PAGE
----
Chris lunged, straining upward with every muscle in his body, right arm outstretched, fingers locked in a curve, ankles straining to keep his toes in contact with the sliver-thin imperfections in the rock he was using as footholds. His fingers slapped against the granite wall -- the too-smooth granite wall -- and slid, friction burning at his fingertips.
His left foot -- which had provided most of the force of his lunge -- slipped. Adrenaline shot through his body like an explosion as his deeply bent left arm tensed, trying to take up the sudden extra weight, muscles screaming in protest but not daring to disobey.
Chris didn't even have time to panic -- that was the way of climbing. By the time your conscious reactions kicked in, you were already on your way down.
Or, as the case often was, you weren't. His right hand, sliding helplessly down the rock, suddenly caught, with a jarring impact, on the deep horizontal groove in the granite he had lunged for just a little bit too far. His fingertips fell into the inch-wide ledge, naturally taking a solid grip, and just as suddenly as he'd been in danger, he was out of it. He clung to the rock, hanging by his right arm, gripping with his left, butt thrust well out in the air for balance, left foot dangling helplessly, the arch of his right foot hugging an almost invisible hold in what would have seemed to an untrained observer like a smooth vertical wall.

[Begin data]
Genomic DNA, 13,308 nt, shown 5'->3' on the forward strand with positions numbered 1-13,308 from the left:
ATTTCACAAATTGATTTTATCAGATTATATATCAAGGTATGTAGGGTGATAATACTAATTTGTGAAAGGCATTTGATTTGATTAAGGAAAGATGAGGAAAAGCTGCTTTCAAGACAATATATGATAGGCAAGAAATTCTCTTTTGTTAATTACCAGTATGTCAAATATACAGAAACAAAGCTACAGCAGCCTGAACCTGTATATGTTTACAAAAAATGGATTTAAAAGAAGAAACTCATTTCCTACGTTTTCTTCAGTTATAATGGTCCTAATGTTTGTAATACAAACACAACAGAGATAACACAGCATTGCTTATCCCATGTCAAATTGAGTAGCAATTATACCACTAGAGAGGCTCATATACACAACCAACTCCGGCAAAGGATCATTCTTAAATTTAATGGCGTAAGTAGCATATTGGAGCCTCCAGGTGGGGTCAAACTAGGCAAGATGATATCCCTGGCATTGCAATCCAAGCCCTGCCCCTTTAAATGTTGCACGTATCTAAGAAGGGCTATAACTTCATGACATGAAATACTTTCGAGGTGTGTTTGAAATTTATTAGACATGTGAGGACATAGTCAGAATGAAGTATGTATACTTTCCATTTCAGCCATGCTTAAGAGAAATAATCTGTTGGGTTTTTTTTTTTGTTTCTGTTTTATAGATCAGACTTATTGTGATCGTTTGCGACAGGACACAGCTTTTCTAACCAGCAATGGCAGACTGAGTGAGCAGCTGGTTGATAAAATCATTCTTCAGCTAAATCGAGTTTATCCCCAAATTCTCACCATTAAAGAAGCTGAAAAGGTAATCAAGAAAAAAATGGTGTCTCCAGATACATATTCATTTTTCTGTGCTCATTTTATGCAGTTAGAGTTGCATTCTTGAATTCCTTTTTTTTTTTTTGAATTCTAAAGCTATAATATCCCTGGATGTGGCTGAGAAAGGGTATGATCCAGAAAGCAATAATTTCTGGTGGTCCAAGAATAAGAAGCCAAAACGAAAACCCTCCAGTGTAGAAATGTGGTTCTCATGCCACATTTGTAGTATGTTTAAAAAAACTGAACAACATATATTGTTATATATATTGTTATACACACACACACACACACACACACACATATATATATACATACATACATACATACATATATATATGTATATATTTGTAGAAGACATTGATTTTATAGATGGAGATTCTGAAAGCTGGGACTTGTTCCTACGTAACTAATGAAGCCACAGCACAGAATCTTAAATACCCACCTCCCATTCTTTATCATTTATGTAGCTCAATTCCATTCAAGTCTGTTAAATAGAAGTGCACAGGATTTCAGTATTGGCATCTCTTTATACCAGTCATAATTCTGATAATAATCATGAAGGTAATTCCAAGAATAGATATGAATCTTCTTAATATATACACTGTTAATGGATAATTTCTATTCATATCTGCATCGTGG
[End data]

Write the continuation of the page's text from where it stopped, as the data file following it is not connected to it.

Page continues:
He froze there, forcing himself to take a deep breath, as his left arm's muscles started to burn out into anaerobic shutdown, and slowly, deliberately, drew up his left leg to grope with his toes for the foothold he'd lost. Within a few seconds, he'd found it again, and he tentatively turned his foot out, dug his arch into the rock, and let some weight settle back on the foot. His left arm relaxed, muscles protesting in delayed pain.
From here, he thought with a grin, it was cake.
He put some more weight back on his feet, using his right arm to brace himself for safety as he shifted his left hand up to the long, thick ledge, straightening his body back out from the left tilt he'd had to assume to grab that earlier handhold. He held himself steady with his arms while he folded his right leg up and tilted his foot to nestle into a long, skinny diagonal crack, then lifted his left foot to the shallow knob he'd used as his left handhold just a second ago. He pulled himself up to a half-standing position again, gaining several feet. The next section of rock was deeply gouged, and the holds came naturally. Within seconds, he was standing on the inch-wide ledge, allowing himself to relax, perched on the rock rather than clinging to it.
He took a look down at his fingers -- he'd really misjudged that lunge, and the skid had sandpapered some skin away. But there wasn't even any bleeding, just a general raw feeling, and that was nothing, not even registering on the scale of climbing injuries. He then looked up, and his heart soared: the mountain flattened out onto the summit's plateau not twenty feet above him, with huge holds, cracks and creases everywhere.
Ah, to heck with the rest break. He could take this next bit.